The following announcement was written by TheGenealogist:
These BT 150 records from The National Archives comprise of an index that had been compiled by the Registrar General of Shipping and Seamen and its predecessor. It consists of apprentices indentured in the Merchant Navy between 1824-1910.
Family historians can use these records to:
- Find ancestors who had learned the trade of a professional merchant seaman
- Discover the age of an ancestor at the time that he went to sea and his year of birth
- Find the name of the company and the port that he was registered as an apprentice
- In some cases also learn the name of the ship that your ancestor sailed on
The index was begun as a result of an Act of the UK parliament in 1823 which introduced a law that required the Masters of British merchant ships of over 80 tons to carry a given number of indentured apprentices on their vessels. The law required that these apprentice seamen’s names were to be enrolled with the local Customs Officer.
By the middle of the 1830s, however, these provisions were extended by the Merchant Seamen Act 1835 which now made it necessary that the indentures were officially registered. In London, this was done with the General Register and Record Office of Seamen; while in “outports” (other ports around the country), the registration was made with the local Customs officers who were under orders to submit quarterly lists to the Registrar General.
Compulsory apprenticeship was abolished in 1849, though the system of registration was maintained by the authorities and the index continued to be kept. The books have now been transcribed by TheGenealogist and include colour images of the original registers to add a fascinating resource to their broad range of records which can be used to build an ancestor’s story.
Read TheGenealogist’s article for tales of apprentices who rose to take command of the Cutty Sark, some more successfully than others:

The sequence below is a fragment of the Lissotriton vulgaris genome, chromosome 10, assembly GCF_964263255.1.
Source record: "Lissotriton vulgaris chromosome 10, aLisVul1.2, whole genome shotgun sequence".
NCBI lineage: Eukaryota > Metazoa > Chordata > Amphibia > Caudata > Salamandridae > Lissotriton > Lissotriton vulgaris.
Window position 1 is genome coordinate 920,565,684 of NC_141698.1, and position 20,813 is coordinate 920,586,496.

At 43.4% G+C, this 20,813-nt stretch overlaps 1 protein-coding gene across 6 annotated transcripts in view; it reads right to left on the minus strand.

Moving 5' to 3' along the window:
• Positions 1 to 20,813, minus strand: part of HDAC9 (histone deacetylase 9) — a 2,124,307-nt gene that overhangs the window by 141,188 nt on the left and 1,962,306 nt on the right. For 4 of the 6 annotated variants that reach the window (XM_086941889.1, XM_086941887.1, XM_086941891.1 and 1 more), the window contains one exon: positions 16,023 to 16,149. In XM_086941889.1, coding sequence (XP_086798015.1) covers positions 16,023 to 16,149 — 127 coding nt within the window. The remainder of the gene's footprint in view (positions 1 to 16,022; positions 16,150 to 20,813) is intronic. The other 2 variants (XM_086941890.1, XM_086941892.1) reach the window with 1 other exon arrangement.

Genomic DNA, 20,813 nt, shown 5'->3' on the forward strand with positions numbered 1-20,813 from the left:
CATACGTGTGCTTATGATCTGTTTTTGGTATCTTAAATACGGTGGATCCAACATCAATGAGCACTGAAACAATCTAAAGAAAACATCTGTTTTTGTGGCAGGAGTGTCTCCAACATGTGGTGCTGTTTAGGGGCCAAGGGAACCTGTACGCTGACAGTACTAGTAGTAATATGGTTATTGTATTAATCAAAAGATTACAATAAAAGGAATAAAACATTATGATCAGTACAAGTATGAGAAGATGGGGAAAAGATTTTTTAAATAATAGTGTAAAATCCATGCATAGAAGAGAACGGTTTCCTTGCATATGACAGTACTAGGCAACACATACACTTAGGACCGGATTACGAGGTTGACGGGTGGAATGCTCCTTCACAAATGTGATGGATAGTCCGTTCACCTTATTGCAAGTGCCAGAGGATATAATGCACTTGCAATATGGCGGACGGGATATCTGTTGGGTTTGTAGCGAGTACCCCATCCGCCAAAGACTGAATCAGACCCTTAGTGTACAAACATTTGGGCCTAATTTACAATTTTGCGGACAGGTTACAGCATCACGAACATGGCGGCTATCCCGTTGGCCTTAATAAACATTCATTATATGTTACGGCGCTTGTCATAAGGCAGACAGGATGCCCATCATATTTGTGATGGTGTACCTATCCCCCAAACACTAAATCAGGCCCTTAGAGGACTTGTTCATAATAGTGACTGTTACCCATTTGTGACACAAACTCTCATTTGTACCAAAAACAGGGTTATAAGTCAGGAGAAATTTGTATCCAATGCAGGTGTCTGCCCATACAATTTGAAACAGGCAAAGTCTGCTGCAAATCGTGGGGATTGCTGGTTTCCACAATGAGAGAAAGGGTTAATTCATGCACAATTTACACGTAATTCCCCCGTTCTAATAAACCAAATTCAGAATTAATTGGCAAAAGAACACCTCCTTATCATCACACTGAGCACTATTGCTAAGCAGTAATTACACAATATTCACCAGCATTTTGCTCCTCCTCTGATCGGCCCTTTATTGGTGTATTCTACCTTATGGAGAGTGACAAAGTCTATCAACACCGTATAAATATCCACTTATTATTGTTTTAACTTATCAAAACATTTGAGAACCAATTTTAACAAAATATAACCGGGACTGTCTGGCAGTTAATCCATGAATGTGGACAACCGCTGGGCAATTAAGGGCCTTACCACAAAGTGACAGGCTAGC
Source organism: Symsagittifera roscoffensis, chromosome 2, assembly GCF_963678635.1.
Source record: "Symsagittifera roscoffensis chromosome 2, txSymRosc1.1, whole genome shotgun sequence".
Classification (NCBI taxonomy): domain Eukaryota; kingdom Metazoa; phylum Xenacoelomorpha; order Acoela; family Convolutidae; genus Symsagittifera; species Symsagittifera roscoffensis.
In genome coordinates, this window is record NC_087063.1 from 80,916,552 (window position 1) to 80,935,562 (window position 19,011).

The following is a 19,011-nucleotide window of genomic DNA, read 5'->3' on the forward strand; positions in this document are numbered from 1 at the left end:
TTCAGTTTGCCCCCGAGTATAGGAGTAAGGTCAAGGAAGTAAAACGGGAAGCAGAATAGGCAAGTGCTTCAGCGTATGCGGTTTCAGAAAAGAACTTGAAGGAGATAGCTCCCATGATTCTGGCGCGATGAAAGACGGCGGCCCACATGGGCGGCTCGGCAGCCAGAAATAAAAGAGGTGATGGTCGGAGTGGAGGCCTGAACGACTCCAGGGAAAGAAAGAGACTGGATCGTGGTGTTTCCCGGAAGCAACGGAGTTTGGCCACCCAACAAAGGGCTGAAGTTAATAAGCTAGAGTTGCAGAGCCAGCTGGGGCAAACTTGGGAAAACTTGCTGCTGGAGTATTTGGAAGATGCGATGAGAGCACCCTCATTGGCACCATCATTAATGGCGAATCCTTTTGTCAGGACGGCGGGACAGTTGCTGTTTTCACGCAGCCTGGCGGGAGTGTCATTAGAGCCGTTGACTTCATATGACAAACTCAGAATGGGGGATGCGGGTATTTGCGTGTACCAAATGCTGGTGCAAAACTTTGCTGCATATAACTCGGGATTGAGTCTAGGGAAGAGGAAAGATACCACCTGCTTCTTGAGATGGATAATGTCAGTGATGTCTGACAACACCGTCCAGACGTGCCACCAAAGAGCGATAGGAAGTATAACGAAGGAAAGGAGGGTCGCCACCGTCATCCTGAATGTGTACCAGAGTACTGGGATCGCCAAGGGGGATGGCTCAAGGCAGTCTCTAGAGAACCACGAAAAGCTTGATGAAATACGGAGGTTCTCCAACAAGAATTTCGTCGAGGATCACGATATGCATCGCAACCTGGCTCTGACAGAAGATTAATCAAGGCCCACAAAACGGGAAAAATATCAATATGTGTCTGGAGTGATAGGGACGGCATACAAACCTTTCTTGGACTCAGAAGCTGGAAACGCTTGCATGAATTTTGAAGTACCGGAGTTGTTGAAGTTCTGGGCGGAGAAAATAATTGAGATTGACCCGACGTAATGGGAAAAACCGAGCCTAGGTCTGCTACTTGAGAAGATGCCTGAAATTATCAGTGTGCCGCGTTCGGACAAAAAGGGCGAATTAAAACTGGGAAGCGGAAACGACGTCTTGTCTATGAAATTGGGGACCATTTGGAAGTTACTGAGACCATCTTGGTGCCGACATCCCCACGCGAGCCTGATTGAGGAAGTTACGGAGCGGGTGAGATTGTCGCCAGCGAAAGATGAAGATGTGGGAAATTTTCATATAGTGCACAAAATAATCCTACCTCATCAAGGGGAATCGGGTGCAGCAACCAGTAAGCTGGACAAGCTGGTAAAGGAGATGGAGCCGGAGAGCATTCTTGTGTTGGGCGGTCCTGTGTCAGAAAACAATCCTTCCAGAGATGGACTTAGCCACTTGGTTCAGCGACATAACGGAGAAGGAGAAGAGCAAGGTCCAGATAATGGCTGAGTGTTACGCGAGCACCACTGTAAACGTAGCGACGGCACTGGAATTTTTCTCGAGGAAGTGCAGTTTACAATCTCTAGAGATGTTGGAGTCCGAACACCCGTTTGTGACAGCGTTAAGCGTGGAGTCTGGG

TheGenealogist is an award-winning online family history website, who put a wealth of information at the fingertips of family historians. Their approach is to bring hard to use physical records to life online with easy to use interfaces such as their Tithe and newly released Lloyd George Domesday collections.
TheGenealogist’s innovative SmartSearch technology links records together to help you find your ancestors more easily.TheGenealogist is one of the leading providers of online family history records. Along with the standard Birth, Marriage, Death and Census records, they also have significant collections of Parish and Nonconformist records, PCC Will Records, Irish Records, Military records, Occupations, Newspaper record collections amongst many others.
TheGenealogist uses the latest technology to help you bring your family history to life. UseTheGenealogistto find your ancestors today!
About The National Archives
The National Archives is one of the world’s most valuable resources for research and an independent research organisation in its own right. As the official archive and publisher for the UK government, and England and Wales they are the guardians of some of the UK’s most iconic national documents, dating back over 1,000 years. Their role is to collect and secure the future of the government record, both digital and physical, to preserve it for generations to come, and to make it as accessible and available as possible.The National Archives brings together the skills and specialisms needed to conserve some of the oldest historic documents as well as leading digital archive practices to manage and preserve government information past, present and future.
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